In the untamed charm of our alleys, I discovered a connection to the town’s rugged past. Remnants of original cabins and homes of miners held their place amongst the alleys, providing a tangible link to our town’s history. The uneven, unpaved paths whispered stories of resilience and determination. They remind me of our town’s hardiness, unlike that of Vail, where I grew up.

My connection to Crested Butte’s alleys dates back to my high school days when I raced in the Alley Loop, an annual Nordic ski race that winds its way through these distinctive thoroughfares. I also learned about the town’s history as a hub for “klunker bikes” and some of the first mountain bike races held in these bumpy alleys during a childhood bike tour with my dad. Today, fresh corduroy is laid down steps from my front door for the Nordic racers to enjoy, and we willingly move our cars or let the alley get groomed for the event.

Sitting in my lawn chair, basking in the warm summer sun, I couldn’t help but glimmer at the crisscrossing power lines above, partially obstructing my view of the surrounding peaks. The jumbled mix of dirt-laid paths and messy cables overhead may not paint a picture-perfect sense of serenity, but it is exactly this that I appreciate about my alley.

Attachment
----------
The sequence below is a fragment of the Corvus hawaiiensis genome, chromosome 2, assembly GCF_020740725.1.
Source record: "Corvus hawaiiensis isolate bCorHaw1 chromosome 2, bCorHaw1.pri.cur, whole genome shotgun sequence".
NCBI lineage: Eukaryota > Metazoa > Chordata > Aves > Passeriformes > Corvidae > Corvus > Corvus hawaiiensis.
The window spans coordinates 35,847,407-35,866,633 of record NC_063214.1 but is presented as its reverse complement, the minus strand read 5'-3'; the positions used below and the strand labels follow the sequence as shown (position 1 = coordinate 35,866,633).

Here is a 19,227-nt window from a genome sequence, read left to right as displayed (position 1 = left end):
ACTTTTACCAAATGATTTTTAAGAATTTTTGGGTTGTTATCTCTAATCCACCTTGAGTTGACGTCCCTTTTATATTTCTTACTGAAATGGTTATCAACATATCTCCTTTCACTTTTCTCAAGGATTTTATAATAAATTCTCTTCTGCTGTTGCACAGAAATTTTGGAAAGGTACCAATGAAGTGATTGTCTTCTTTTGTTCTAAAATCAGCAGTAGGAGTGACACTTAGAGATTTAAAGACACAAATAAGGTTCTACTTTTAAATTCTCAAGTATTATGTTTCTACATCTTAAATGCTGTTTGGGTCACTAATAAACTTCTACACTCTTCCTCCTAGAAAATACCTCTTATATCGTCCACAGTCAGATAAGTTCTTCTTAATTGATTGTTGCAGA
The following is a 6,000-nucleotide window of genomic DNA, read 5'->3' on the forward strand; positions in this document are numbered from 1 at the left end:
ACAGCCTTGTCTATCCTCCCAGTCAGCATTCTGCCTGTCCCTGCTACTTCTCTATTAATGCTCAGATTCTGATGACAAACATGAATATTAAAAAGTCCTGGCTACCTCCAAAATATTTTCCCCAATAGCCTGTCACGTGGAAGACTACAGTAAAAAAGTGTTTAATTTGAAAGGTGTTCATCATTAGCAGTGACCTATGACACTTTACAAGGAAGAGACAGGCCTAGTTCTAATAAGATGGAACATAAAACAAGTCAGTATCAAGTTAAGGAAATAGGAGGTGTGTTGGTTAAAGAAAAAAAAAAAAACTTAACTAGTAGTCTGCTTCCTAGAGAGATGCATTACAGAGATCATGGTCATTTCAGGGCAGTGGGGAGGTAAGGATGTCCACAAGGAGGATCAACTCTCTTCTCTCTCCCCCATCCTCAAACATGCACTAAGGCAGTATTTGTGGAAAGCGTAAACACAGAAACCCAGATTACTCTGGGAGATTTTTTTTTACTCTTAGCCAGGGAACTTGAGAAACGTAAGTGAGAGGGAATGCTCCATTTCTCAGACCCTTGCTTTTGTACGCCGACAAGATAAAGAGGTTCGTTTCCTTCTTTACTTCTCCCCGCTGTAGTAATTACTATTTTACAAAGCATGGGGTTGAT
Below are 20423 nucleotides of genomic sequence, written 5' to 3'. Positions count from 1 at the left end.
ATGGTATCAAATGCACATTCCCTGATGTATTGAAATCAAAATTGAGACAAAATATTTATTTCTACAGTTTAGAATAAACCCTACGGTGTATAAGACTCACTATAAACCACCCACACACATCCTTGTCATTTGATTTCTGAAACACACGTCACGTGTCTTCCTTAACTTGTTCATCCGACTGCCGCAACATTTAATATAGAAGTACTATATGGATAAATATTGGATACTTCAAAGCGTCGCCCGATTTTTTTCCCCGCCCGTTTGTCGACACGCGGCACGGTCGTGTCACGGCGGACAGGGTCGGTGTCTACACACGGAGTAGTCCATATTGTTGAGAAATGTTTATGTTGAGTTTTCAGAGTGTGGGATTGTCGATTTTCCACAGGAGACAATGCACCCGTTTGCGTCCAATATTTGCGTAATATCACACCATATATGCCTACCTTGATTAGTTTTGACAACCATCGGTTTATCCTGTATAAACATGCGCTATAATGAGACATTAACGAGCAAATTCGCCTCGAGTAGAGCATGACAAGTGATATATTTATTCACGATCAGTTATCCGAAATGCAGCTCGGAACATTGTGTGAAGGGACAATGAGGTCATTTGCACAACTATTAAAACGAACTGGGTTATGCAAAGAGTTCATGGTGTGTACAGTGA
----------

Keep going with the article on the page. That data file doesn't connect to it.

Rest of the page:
These alleys, the homes of alley dwellers like myself, are more than just spaces; they are the threads that bind the community together. Amidst the quiet, the messiness and the imperfections, a sense of belonging thrives. Neighbors share stories, laughter and a helping hand on snowy days or a cold beer on a hot summer afternoon. It’s a place where the chaos of life is accepted and embraced because, after all, we are mountain people with a penchant for adventure and too many outdoor toys to fit in our small spaces. Piles of used scrap wood might linger or a stash of snowmobile parts or broken down trailer.  

Crested Butte’s unkempt alleys may appear forgotten, but they are far from that. They tell a story of resilience, innovation, and the enduring spirit of a town firmly rooted in its history. Now that I can walk free of crutches, I wander these alleys reminded that, just like the power lines above, our connections to one another are what truly illuminate Crested Butte, especially in the quiet, raw and unkept corners of this charming mountain town.

In these alleys, the town’s transformative journey unfolds, bridging the gap between its past and its vibrant present. It was here that the mountain bike, now an iconic symbol of Crested Butte, was born as a solution to navigate these very alleys without harming cars. The ingenuity of those early bikers gave rise to a sport that has become inseparable from Crested Butte’s identity. The trusty townie bike remains a beloved mode of transportation for locals, continuing to play a central role in our lives.

As I reflect on my time in the alleys, I realize that they are more than just physical spaces; they are the veins that carry the lifeblood of Crested Butte. They are the quiet sanctuaries, the raw connections, and the unpolished gems that make this town truly special. Amidst the chaos of a changing world, these alleys stand as a testament to our town’s enduring spirit and the enduring bond that holds us all together.